Human InterestNeurologyProcedures


In most cases, the family physician or internist is the first medical professional seen by a patient suspected of having dementia! As such, the physician needs to have the knowledge to know when a person is having cognitive difficulties and possess the tools to evaluate the patient on the spot. Family members or individuals close to the patient are usually the folks who recognize there is a problem and accompany the individual for an evaluation so the doctor has to have at hand a set of questions to ask the “informant.” It is rare for a truly demented patient to present to the doctor of his own volition having recognized they have a cognitive problem. If the patient comes to the doctor worried he/she is developing Alzheimer’s Disease, there is a huge likelihood they are not. Patients with dementia are rarely aware they have a problem.

The family physician/internist has two very basic screening tools at his discretion: the General Practitioner Assessment of Cognition (GPCOG) and the Mini-Cog. The GPCOG takes 4 minutes to complete and has questions for both the family member/caregiver and the patient. To establish if there is a reason for concern, the family member, or “informant,” is questioned first and is  asked, “Compared to 5 to 10 years ago….

     Does the patient have more trouble remembering recent events?

     Does he/she have trouble remembering recent conversations?

     Does he/she have more trouble remembering the right word or use the wrong word(s)?

     Is he/she having more trouble managing money or finances?

     Does he/she need more help with public, or private, transportation?

If those questions indicate a problem, then the doctor asks the following questions of the patient…..

     Repeat a fictitious name and address the doctor tells the patient to remember 

     Ask the patient today’s date

     Ask him/her to draw the face of a clock noting the location of 3, 6, 9, & 12.

     Tell him/her to place the hands of the clock at 10 past 11.

     Ask him/her to tell of a recent news event.

     Ask him/her to recall the name and address mentioned earlier

Correct/incorrect answers will indicate there are signs of dementia and thus, more extensive in- depth testing should be done. 

The GPCOG test is 79% sensitive and 92% specific meaning that 79% of patients will reveal they have a problem and 92% of the time it will be dementia. The Mini-Cog takes only 3 minutes and detects a problem 76%-100% of the time and 27%-85% of the time it is dementia.

The GPCOG and Mini-Cog are screening tools. When they indicate a problem, the patient needs to return to take the Mini Mental Status Exam (MMSE), the 10-minute Montreal Cognitive Asessment (MCoA), or the 7-minute St. Louis University Mental Status Exam (SLUMS). The latter three tests get to the heart of the matter very effectively, and expose cognitive deficits very clearly. Of these, the SLUMS has the best results—93% sensitivity and 96% specificity! Fail that test, and the patient has a very poor outlook.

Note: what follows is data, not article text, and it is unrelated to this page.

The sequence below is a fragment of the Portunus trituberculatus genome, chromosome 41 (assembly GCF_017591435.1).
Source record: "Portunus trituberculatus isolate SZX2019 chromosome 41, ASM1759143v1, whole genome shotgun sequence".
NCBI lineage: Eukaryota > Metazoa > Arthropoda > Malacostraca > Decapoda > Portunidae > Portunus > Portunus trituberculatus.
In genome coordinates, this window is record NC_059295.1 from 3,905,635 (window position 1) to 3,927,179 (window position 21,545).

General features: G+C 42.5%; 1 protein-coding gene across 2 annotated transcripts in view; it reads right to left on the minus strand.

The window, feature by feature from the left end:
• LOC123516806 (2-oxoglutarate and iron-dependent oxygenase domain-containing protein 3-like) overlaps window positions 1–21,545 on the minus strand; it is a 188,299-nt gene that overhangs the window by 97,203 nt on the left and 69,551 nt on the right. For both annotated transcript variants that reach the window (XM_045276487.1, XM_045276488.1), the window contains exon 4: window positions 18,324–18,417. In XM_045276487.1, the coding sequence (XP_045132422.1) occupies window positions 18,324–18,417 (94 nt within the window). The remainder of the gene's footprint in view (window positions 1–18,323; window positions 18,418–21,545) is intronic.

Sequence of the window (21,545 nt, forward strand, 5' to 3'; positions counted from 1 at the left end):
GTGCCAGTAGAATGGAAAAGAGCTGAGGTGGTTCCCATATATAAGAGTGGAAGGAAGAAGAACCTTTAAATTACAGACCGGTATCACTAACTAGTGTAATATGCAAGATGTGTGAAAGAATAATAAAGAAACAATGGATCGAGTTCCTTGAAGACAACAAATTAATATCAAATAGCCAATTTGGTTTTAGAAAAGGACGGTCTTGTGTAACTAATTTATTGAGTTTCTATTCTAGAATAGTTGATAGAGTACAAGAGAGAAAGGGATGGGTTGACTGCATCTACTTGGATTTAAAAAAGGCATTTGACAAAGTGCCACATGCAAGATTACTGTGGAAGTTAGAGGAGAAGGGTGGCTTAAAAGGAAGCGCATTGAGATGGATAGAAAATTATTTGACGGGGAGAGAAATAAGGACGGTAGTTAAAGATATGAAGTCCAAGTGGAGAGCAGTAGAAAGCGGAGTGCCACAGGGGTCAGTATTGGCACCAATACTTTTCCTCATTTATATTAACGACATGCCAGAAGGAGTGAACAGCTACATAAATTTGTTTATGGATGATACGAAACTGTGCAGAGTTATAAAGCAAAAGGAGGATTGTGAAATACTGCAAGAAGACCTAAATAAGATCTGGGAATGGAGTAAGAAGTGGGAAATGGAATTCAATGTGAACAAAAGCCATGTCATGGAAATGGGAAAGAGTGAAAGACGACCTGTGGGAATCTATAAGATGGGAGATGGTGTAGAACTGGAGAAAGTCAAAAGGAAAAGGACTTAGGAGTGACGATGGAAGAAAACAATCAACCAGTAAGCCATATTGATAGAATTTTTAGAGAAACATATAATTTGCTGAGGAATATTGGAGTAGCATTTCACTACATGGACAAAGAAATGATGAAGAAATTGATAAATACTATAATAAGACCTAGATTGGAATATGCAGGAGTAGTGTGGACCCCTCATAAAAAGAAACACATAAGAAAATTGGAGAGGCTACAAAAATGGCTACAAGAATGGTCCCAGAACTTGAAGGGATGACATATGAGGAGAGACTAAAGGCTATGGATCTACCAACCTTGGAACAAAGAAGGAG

In practice, I used the MMSE nearly every day. It asks for memory, reasoning, and numerical organization. I would ask the patient the following list of questions and tasks:

   What is your name, address, date of birth, age, place of birth?

   What is the day of the week, month, year? What season of the year?

   I point to three objects in the room and ask patient to name them.

   Who is President of the U.S.? Who before him? Before him? Go back in order as far as you

      can remember.

   Subtract 7 from 100. Subtract 7 from that number. Continues as far back as you can go.

   What does this phrase mean? “A rolling stone gathers no moss.” “A bird in the hand is worth

      two in the bush.” “All that glitters isn’t gold.” Etc.

   Name the three objects I pointed to a few minutes ago.

   Draw the face of a clock and place the hands at 11:10. 

When these questions and tasks are done by the patient, they are also witnessed by anxious, concerned family members who could see as I did, the patient was performing the test poorly.

By this point, I have already decided the patient does or does not have a problem. If they can’t subtract 7 from 100, remember the Presidents, interpret the phrases, remember the three objects, and draw the face of a clock, I am ordering a head CT or MRI, and writing down the name and phone number of my favorite neurologist for the patient’s family. As I said, this scenario was nearly a daily occurrence in my later years of practice. As I aged so did my patients and thus the frequency of cognitive problems increased. 

Patients are living longer, today—at least those not killed by fentanyl. Dementias of various types are seen more often, too, and as I mentioned the primary care doctor needs to educate himself/herself on how to evaluate these cognitively declining seniors. It takes extra time, but it’s easy to do, and the patient’s family members will be very appreciative of the effort you put forth. It can be upsetting for them to see their loved-one is such a state of confusion, but it may serve to motivate them to help more and better understand the patient’s plight. 

Reference: “Point-of-care-Guides”: Initial Evaluation of Clinically Suspected Dementia by Kaplan and Merrill. Am Fam Phys 2023 December;108(6):624-625.

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    1. There are 8 more posts on dementia on Do a search on the website and those articles will pop up.
      Wm. Gilkison MD

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